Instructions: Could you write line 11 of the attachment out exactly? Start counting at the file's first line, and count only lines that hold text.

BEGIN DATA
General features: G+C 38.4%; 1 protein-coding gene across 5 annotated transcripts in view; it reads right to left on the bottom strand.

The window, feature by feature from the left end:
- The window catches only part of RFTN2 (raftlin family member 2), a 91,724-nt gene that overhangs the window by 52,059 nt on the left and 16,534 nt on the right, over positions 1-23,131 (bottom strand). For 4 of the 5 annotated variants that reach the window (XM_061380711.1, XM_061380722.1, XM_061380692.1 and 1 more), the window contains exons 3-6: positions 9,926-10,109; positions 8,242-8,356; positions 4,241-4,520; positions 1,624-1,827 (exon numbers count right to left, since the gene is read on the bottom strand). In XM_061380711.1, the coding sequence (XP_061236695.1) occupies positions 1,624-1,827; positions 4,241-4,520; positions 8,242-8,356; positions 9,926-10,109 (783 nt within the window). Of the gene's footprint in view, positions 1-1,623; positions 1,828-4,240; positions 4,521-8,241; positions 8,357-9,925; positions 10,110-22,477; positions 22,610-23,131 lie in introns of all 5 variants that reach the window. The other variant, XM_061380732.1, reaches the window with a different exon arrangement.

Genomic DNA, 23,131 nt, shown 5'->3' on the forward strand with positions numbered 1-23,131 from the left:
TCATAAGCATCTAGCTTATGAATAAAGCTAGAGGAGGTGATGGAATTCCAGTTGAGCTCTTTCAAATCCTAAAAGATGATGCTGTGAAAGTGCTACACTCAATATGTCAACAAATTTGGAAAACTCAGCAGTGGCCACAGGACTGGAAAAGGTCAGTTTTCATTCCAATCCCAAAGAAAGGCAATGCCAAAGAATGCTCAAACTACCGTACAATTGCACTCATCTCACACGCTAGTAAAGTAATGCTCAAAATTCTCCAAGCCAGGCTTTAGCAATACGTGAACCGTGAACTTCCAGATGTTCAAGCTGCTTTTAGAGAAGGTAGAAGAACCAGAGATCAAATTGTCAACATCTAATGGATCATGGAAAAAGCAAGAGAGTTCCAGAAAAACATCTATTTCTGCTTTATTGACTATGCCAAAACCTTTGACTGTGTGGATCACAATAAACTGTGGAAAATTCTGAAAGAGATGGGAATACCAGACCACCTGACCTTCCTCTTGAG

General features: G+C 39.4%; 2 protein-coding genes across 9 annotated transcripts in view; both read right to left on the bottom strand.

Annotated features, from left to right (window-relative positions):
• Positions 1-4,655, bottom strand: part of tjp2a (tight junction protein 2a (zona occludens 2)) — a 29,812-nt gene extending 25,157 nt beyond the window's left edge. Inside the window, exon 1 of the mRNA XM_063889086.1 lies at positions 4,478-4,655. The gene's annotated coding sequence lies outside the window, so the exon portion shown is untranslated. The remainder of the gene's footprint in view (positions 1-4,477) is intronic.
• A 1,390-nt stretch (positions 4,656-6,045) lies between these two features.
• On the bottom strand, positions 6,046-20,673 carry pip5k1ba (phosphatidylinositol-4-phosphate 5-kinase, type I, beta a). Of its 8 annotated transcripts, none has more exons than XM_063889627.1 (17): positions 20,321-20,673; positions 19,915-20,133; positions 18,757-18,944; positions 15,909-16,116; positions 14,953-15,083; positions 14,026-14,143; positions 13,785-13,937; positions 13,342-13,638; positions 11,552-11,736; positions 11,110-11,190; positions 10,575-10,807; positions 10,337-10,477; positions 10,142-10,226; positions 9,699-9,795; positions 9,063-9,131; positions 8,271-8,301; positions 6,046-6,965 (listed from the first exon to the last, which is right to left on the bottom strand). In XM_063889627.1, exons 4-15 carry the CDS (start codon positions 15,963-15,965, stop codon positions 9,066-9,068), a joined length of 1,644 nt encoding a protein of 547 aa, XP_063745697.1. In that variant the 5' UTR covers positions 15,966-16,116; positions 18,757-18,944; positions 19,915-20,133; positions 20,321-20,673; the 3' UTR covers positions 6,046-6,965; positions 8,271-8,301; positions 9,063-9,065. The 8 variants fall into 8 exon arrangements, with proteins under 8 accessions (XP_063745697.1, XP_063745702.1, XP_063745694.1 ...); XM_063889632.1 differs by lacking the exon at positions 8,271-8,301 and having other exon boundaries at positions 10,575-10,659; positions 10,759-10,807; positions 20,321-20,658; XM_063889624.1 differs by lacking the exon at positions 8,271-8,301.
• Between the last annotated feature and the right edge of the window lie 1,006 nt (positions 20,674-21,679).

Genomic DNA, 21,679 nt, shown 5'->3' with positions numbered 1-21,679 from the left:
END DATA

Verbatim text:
• Between the last annotated feature and the right edge of the window lie 1,006 nt (positions 20,674-21,679).